An engineer has created an interactive online map that shows every coronavirus exposure alert in Sydney.
Geospatial engineer Ken Tsang launched the Covid-19 Near Me website on Monday to help concerned Sydneysiders keep track of the latest infection locations.
The map marks every venue that has an active public health warning with a colour code to help distinguish between alert levels.
Mr Tsang’s map means residents will not have to find the official announcements by state authorities to know if they need to isolate or get tested.
Pictured: The new COVID-19 Near Me website, created by geospatial engineer Ken Tsang
Pictured: A woman getting a coronavirus test at a clinic at Bondi Beach on December 22
Anyone who visited a venue marked with a red dot must isolate for 14 days.
People who have been to a location marked with an orange dot must isolate until they receive a negative test.
Blue dots indicate that visitors should monitor their symptoms to ensure they are not infected, and green locations mean the venue no longer has a public health alert.
Mr Tsang announced the website on Twitter and said the information was constantly updated using figures from Data NSW and NSW Health.
‘Introducing Covid-19 Near Me (NSW) – a new tool to help you keep track of new case locations,’ he wrote.
Mr Tsang’s map means residents will not have to wait for official announcements by state authorities (Premier Gladys Berejiklian pictured) for the latest coronavirus updates
Shoppers wearing face masks stand in a line as they wait to enter the David Jones store during the Boxing Day sales in Sydney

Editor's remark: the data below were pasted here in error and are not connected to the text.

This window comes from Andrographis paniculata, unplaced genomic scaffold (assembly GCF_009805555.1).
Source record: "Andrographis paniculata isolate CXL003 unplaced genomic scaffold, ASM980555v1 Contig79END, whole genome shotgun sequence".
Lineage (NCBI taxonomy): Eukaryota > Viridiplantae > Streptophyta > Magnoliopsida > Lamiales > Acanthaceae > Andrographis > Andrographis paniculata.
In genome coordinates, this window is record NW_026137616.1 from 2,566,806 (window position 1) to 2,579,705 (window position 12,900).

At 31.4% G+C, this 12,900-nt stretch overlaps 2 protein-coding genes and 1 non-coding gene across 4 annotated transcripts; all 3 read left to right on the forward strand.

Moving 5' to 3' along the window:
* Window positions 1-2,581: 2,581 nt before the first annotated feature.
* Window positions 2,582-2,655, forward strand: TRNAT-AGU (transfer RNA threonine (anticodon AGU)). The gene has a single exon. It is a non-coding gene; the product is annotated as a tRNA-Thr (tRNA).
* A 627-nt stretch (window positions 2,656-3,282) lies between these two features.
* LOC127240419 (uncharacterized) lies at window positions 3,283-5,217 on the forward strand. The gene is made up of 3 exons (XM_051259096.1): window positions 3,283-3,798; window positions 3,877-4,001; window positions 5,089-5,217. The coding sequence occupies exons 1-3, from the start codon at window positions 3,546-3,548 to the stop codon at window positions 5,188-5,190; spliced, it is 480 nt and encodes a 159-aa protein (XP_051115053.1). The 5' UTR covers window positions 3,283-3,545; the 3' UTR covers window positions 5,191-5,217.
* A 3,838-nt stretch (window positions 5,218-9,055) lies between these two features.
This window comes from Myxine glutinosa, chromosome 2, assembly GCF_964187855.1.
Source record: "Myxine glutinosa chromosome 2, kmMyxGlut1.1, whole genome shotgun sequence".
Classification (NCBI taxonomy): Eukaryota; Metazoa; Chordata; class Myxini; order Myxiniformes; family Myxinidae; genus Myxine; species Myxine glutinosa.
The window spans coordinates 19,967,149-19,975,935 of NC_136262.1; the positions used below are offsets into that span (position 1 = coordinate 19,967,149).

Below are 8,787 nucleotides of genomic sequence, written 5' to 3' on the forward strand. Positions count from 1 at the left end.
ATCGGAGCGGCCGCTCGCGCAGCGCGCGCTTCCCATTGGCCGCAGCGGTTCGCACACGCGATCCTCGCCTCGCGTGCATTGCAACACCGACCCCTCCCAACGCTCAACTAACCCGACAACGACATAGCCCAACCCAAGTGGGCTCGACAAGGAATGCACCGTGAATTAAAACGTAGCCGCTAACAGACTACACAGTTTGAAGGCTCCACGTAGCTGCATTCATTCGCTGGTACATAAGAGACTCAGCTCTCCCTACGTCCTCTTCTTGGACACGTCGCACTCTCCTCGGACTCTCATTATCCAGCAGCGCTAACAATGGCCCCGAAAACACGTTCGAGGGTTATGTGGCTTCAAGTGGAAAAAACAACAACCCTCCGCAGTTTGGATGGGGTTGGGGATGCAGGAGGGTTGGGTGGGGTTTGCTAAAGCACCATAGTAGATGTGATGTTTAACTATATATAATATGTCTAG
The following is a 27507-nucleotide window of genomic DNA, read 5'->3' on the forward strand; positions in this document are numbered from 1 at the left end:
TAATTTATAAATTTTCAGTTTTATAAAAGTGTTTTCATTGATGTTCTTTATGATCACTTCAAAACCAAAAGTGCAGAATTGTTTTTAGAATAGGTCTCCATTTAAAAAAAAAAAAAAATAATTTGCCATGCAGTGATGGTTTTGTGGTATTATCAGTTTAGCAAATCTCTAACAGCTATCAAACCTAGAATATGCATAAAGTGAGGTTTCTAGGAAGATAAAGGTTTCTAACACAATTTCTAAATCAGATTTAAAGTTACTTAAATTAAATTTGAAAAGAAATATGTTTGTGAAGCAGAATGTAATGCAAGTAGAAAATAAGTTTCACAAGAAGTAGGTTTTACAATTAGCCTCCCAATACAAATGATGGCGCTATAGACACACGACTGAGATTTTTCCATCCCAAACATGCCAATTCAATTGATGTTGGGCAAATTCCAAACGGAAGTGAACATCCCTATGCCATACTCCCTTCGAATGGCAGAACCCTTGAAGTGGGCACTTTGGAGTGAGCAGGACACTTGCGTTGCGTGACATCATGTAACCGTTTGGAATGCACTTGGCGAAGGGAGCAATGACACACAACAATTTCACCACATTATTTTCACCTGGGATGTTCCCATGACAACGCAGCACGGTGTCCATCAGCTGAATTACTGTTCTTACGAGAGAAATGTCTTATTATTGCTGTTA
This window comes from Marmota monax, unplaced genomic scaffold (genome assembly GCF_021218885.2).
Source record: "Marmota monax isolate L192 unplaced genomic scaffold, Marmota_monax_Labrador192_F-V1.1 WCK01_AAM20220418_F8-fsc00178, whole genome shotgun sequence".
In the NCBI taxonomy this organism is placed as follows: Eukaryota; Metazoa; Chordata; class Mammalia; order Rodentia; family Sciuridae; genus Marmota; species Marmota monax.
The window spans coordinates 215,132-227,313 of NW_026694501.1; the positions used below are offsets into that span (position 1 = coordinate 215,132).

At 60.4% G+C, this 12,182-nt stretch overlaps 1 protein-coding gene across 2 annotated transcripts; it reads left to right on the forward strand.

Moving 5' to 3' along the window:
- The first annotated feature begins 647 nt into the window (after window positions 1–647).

Users can dismiss warning and notices they have already read, and the site will say what information has changed since the last time they visited the map.
Sydney residents were impressed with the website and said the resource was the clearest source of information they had seen.
‘Thank you. The clearest information I’ve seen to date,’ one user wrote.
‘It’s much better than the Govt site,’ another shared.
‘Thank you, this is great. Are we able to search by suburb, or am I not seeing that?,’ someone else asked.
‘Not yet! (but it is on my growing list of to-dos),’ Mr Tsang replied.
Another three cases all linked to the Northern Beaches outbreak were announced on Tuesday, taking the cluster to 129 patients.
Users can dismiss warning and notices they have already read, and the site will let users know what information has changed since the last time they visited the map (pictured)
NSW Health also announced a further three cases – to be included in Wednesday’s figures – with no known source.
Premier Gladys Berejiklian urged Greater Sydney residents to get tested after 16,000 people got swabbed on Tuesday, down from 70,000 on Thursday.
She said ‘Greater Sydney must be on high alert’ until the source of the three new mystery cases is found.
‘I say that in order to encourage as many people as possible across the state, even if you live in the regions, if you have the mildest of symptoms please come forward to get tested,’ Ms Berejiklian said.
The three new mystery cases mean there have now been 13 recorded in the past four weeks, including seven in northern Sydney.
They include a 20-year-old Belrose Hotel worker, a Belrose Hotel bottle shop customer, a Crows Nest firefighter who visited the hotel, and a man who worked in the CBD near Chifley Square.
There was also Paragon Hotel sports bar customer, a Bondi resident, a Western Sydney driver who transported flight crew to and from the airport and their hotels, and a hotel quarantine cleaner.
Chief Health Officer Dr Kerry Chant said there were 122 active cases in NSW with none in intensive care and 97 per cent being treated outside hospital.